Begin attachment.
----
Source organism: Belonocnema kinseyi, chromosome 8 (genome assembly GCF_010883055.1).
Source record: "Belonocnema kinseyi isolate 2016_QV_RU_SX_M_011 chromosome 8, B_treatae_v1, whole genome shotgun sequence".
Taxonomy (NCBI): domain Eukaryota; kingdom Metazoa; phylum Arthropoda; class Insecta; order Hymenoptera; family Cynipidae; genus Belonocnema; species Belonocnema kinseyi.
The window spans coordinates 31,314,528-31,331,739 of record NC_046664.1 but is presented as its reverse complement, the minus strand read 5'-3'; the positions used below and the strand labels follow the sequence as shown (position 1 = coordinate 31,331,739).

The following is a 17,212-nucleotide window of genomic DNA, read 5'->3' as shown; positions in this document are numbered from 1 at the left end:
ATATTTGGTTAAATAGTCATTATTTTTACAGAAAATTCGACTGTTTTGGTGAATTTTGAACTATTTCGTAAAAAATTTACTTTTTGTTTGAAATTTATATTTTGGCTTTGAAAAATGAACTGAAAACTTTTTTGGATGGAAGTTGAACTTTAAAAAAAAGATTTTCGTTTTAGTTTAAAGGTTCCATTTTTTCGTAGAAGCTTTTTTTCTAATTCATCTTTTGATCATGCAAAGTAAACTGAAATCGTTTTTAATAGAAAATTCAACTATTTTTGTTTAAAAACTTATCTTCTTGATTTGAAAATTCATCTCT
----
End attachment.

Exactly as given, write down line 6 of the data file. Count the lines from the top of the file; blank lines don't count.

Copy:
ATATTTGGTTAAATAGTCATTATTTTTACAGAAAATTCGACTGTTTTGGTGAATTTTGAACTATTTCGTAAAAAATTTACTTTTTGTTTGAAATTTATATTTTGGCTTTGAAAAATGAACTGAAAACTTTTTTGGATGGAAGTTGAACTTTAAAAAAAAGATTTTCGTTTTAGTTTAAAGGTTCCATTTTTTCGTAGAAGCTTTTTTTCTAATTCATCTTTTGATCATGCAAAGTAAACTGAAATCGTTTTTAATAGAAAATTCAACTATTTTTGTTTAAAAACTTATCTTCTTGATTTGAAAATTCATCTCT